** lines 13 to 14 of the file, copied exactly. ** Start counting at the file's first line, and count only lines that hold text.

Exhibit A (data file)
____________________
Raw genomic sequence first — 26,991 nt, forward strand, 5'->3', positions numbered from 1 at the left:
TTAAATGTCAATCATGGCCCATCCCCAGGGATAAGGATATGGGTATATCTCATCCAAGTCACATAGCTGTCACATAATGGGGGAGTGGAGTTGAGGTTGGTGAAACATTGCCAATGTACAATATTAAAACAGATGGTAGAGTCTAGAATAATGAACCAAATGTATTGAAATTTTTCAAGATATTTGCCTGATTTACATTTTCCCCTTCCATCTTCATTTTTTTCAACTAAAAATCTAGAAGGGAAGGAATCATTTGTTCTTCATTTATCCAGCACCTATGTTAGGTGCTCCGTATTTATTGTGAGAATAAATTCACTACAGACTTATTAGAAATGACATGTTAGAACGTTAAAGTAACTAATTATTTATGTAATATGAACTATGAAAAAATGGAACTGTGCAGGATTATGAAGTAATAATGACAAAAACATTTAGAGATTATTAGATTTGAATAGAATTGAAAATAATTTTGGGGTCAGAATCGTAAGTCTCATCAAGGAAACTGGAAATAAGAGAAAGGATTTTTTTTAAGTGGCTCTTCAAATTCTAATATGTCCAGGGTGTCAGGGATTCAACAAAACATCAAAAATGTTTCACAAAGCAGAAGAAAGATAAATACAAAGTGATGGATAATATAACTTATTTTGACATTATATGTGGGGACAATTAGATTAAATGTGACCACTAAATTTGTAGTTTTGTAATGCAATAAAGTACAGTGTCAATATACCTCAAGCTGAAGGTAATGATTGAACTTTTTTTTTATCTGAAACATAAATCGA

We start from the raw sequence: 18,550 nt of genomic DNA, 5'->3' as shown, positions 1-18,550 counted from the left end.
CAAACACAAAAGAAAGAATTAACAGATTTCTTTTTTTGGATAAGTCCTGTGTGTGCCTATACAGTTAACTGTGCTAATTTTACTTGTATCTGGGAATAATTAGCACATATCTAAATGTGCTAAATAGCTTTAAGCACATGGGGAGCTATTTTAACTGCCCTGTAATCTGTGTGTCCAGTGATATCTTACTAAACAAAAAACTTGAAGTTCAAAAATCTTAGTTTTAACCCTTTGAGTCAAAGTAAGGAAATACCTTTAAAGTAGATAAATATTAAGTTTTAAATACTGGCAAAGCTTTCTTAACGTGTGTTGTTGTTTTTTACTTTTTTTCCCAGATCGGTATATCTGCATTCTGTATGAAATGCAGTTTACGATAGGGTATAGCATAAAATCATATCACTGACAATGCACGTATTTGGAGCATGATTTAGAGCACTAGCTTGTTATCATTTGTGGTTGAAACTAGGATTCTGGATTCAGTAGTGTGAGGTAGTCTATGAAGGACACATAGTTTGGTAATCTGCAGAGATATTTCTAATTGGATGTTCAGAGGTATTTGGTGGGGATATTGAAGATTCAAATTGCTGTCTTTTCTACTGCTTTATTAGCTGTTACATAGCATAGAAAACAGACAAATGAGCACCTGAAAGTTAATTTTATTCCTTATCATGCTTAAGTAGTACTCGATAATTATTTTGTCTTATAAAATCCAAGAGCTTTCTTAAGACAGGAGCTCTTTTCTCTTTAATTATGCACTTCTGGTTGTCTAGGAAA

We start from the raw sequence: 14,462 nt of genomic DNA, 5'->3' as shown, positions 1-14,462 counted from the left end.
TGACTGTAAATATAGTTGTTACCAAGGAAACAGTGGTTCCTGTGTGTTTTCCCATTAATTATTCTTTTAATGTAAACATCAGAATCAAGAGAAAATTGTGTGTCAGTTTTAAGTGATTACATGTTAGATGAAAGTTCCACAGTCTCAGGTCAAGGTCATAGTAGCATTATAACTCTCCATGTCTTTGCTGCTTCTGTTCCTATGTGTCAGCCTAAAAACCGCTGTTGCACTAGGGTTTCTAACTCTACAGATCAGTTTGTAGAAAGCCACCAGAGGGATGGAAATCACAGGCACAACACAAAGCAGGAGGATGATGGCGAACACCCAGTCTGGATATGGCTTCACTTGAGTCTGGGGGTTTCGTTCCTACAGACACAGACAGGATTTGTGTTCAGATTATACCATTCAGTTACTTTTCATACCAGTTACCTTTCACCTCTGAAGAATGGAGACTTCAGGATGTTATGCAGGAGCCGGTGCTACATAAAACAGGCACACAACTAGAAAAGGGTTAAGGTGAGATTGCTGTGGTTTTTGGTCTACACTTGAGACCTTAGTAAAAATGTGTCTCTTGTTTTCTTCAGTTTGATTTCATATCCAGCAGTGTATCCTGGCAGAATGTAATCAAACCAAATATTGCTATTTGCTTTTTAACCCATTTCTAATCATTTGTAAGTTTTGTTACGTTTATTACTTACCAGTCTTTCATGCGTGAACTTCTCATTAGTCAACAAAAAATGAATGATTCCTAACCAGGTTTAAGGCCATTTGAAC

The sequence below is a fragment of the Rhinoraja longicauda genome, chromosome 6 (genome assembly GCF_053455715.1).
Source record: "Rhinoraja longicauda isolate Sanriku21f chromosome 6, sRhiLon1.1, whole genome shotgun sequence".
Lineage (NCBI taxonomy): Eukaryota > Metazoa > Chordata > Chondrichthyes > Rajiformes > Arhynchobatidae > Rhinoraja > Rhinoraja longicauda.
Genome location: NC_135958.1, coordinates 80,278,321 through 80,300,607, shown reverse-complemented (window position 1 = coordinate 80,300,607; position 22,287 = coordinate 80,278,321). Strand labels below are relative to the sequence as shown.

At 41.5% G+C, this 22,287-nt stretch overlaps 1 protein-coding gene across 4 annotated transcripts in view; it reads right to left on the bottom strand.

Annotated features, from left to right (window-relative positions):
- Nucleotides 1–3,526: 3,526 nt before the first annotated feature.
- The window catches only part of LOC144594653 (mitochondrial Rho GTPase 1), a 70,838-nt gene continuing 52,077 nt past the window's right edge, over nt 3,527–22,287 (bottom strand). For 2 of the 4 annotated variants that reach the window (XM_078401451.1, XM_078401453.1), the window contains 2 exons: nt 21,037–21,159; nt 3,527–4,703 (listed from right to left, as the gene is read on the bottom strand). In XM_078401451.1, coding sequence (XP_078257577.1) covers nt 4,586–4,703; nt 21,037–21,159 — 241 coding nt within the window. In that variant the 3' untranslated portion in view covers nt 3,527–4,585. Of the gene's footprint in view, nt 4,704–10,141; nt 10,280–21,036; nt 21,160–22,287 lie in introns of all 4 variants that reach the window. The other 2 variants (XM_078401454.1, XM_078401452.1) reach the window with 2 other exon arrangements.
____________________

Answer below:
- Nucleotides 1–3,526: 3,526 nt before the first annotated feature.
- The window catches only part of LOC144594653 (mitochondrial Rho GTPase 1), a 70,838-nt gene continuing 52,077 nt past the window's right edge, over nt 3,527–22,287 (bottom strand). For 2 of the 4 annotated variants that reach the window (XM_078401451.1, XM_078401453.1), the window contains 2 exons: nt 21,037–21,159; nt 3,527–4,703 (listed from right to left, as the gene is read on the bottom strand). In XM_078401451.1, coding sequence (XP_078257577.1) covers nt 4,586–4,703; nt 21,037–21,159 — 241 coding nt within the window. In that variant the 3' untranslated portion in view covers nt 3,527–4,585. Of the gene's footprint in view, nt 4,704–10,141; nt 10,280–21,036; nt 21,160–22,287 lie in introns of all 4 variants that reach the window. The other 2 variants (XM_078401454.1, XM_078401452.1) reach the window with 2 other exon arrangements.